Monday, 13 February 2006

Home team advantage

Everybody's asking me what my new job is, but I am not in the mood for any deep philosophical discussions at the moment. Suffice it to say my new career requires me to change my name to Buck Naked.
The new job will be in the city (Melbourne, that is) and as a part of my logistical preparations I am on the lookout for a new backpack that I can use for work.
My current work bag is a leather handbag my sister gave me after I graduated uni. It's nice and useful, but as I'll be taking the morning train soon I do not want to have to devote one of my hands to it for the entire commute. I do have several backpacks, but these range from the not so distinguished to the ones aimed at travelling and camera usage with lots of belts and whistles.
What I think I need at the moment is a bag I can carry some paperwork in, lunch, and a laptop if called upon. I don't foresee requiring a laptop soon, but I don't want to have yet another useless bag in the closet if I do end up having one.
According to Jo, the coolest bags that people want - in fact, what seem to be the coolest thing to own this side of an iPod Nano (the coolest thing to do is to jog on the beach with an iPod neatly velcroed to your wrist) - are bags made by this company called Crumpler. So I've had a look on the web to see what they have to offer a person as warm as me.
The first thing I learned was that size matters. While to my desktop affectionate eye all laptops seem the same, in the bag world you have to pay attention to whether you have a 12", 15" or 17" laptop. As I haven't seen a 12" laptop this side of a archaeological site, I think I'd go with the 15".
The second thing I noticed was the price. Those Crumplers are stupidly expensive, ranging between $220 to $250 over the web from Australian websites. But then came the observation that's the main piece of agenda on this blog entry: Through the USA you can get the same bags, after adding shipping costs and translating from to Australian Dollars, from as much as $100; the 15" that I'm currently aiming for is $150 - that's more than 30% less.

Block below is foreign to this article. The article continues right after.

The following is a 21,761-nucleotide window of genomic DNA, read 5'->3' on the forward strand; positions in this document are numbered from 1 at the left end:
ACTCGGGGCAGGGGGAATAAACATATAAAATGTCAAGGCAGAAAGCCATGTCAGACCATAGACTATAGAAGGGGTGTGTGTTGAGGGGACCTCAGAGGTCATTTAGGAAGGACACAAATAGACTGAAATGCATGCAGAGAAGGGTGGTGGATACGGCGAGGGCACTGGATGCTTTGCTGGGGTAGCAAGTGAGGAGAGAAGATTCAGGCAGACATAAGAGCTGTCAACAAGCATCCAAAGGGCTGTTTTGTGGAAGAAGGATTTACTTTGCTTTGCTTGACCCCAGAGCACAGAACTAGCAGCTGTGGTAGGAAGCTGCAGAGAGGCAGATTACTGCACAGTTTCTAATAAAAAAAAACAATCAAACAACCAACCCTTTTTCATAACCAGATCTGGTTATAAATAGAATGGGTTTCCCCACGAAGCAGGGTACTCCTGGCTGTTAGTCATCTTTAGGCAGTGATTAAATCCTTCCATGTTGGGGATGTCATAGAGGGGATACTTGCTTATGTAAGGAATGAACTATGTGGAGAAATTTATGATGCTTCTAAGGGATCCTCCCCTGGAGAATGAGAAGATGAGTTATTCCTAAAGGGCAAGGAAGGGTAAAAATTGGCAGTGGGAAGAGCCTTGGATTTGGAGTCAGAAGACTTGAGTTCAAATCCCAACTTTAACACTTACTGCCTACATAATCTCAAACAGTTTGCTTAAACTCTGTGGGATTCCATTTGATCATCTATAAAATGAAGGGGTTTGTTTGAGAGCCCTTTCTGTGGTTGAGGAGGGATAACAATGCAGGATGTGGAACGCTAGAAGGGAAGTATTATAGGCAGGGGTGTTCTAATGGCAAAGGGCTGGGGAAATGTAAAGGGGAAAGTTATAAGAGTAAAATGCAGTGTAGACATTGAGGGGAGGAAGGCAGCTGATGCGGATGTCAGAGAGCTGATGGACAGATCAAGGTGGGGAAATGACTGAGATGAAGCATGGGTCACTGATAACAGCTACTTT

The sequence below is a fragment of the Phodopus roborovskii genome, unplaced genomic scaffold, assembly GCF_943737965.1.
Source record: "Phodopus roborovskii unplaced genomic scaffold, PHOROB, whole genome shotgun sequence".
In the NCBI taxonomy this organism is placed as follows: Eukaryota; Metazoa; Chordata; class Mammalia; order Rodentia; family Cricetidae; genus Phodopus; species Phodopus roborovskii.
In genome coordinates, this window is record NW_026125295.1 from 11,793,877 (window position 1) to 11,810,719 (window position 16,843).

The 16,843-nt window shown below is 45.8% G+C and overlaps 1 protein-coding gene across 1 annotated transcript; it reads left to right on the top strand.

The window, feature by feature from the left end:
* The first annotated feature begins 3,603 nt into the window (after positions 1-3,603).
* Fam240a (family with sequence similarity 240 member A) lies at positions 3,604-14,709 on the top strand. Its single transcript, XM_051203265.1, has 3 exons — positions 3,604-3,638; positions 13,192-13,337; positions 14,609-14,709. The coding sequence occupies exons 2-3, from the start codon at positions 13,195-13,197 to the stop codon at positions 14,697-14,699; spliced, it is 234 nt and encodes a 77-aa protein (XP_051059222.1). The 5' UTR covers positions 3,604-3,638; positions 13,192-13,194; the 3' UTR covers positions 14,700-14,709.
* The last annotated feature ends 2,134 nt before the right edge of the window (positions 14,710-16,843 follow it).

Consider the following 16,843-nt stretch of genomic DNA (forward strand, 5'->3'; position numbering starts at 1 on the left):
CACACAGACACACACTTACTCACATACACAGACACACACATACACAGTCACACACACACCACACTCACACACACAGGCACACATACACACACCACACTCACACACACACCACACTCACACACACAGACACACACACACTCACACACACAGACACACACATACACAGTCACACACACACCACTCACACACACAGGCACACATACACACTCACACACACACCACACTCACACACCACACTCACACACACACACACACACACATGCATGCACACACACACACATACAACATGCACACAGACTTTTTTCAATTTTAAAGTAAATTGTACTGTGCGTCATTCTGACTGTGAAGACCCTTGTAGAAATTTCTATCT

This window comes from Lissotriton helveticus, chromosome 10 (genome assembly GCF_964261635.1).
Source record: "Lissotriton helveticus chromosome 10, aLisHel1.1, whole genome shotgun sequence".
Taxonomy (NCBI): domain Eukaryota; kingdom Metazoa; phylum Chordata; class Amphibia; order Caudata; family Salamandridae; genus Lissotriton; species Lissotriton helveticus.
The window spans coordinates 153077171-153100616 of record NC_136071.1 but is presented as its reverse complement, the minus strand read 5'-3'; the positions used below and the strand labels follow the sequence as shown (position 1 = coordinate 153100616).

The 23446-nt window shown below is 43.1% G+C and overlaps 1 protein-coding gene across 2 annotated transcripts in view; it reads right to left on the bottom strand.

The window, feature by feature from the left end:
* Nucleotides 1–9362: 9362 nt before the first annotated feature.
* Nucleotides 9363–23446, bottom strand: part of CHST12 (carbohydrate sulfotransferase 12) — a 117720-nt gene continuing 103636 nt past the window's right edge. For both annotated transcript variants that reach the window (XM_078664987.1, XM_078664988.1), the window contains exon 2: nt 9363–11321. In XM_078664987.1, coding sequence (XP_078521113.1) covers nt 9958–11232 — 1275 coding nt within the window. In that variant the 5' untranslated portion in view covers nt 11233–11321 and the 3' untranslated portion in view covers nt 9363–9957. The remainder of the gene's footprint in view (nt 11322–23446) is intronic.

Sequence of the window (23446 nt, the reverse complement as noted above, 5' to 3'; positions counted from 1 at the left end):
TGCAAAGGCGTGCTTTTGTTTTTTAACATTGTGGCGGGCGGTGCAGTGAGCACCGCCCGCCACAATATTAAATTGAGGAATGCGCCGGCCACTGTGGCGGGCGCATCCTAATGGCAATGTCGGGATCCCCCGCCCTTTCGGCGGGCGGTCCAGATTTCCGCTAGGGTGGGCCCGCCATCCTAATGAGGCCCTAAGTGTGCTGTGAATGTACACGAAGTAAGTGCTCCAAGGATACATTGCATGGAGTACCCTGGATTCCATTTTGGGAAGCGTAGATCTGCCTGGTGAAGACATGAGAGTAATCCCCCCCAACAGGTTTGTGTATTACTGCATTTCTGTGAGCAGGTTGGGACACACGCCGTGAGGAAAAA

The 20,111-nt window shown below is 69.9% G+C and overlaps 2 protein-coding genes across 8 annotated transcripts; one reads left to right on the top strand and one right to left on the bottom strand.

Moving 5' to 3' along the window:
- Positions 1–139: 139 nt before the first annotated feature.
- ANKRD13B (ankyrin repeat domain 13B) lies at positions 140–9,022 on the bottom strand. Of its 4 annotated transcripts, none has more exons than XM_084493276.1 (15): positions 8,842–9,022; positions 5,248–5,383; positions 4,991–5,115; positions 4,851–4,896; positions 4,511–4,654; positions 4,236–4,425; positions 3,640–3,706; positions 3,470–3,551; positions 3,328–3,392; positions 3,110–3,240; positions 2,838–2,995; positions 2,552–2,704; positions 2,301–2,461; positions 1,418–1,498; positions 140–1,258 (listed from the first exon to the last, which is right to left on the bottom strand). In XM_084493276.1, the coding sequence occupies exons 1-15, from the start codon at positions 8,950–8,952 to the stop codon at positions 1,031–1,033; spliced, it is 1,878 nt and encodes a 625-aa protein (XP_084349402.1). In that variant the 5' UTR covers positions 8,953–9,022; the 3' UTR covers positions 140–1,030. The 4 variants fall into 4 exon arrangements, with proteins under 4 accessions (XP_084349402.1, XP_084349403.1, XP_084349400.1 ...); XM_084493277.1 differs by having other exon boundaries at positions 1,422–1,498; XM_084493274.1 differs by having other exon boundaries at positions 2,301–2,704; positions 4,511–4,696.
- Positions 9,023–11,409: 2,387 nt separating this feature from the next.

And the peak of stupidity about it is that Crumpler is an Australian brand. While it's probably all made in China, the notion that you can get it for much less in the USA than at its home country even after you pay for shipping reeks of rotten things in the kingdom of Denmark.
This is not the first time we've encountered Australians being anti Australian. Allow me to provide other examples:
About a year ago we've decided (ok, it was mainly a case of I've decided) that I want to buy the Cranium board game. If you've never heard of it look it up - it's a great one, and a lovely way to entertain the friends that we don't have enough of in Australia. Anyway, the cheapest place I could find the basic Australian version in Australia sold it for $60, with prices ranging
up to the $100 mark. While I may have been fine with $60, I wasn't after noticing it sells for $15 in the USA, albeit the American version. Alas, I could net get it through Amazon, because the f*ckers won't ship it out of the USA; I did, however, managed to get the premium version through eBay for $15 plus $30 for shipping. Still cheaper than buying here, and we even got the American version - and I am much more likely to know the 48th state's name than to know of some elusive cricket player.
Next on the list is Lonely Planet, the famous Melbourne based tour guidebooks company. I wanted to get this photography book of their; Aussie shops and websites had it for $75 while Amazon had it for $22.50 (just a slight 300% difference!); guess where I got it from?
But the biggest criminal of all is Qantas, the "Australian" airline. With them licking the right @rses they've pretty much established themselves as a monopoly on many international routes. As a result, a return flight from Israel to Melbourne would cost me around $2200, but the same thing from our way around would cost us $3000. And is with the other cases, the money does not go to some worthy cause - Qantas is a privately owned company, recently in the news mainly for wanting to cut back on its Australian workforce in favor of a cheaper international workforce.
I don't have an answer for this Australian way of abuse. All I can do is fight back, and luckily with the internet on my side I have all the information I need to be able to fight back (the problem is actually filtering the unwanted information).
But the bottom line is that I do not think very highly of these Australian companies cynically abusing their home team supporters.

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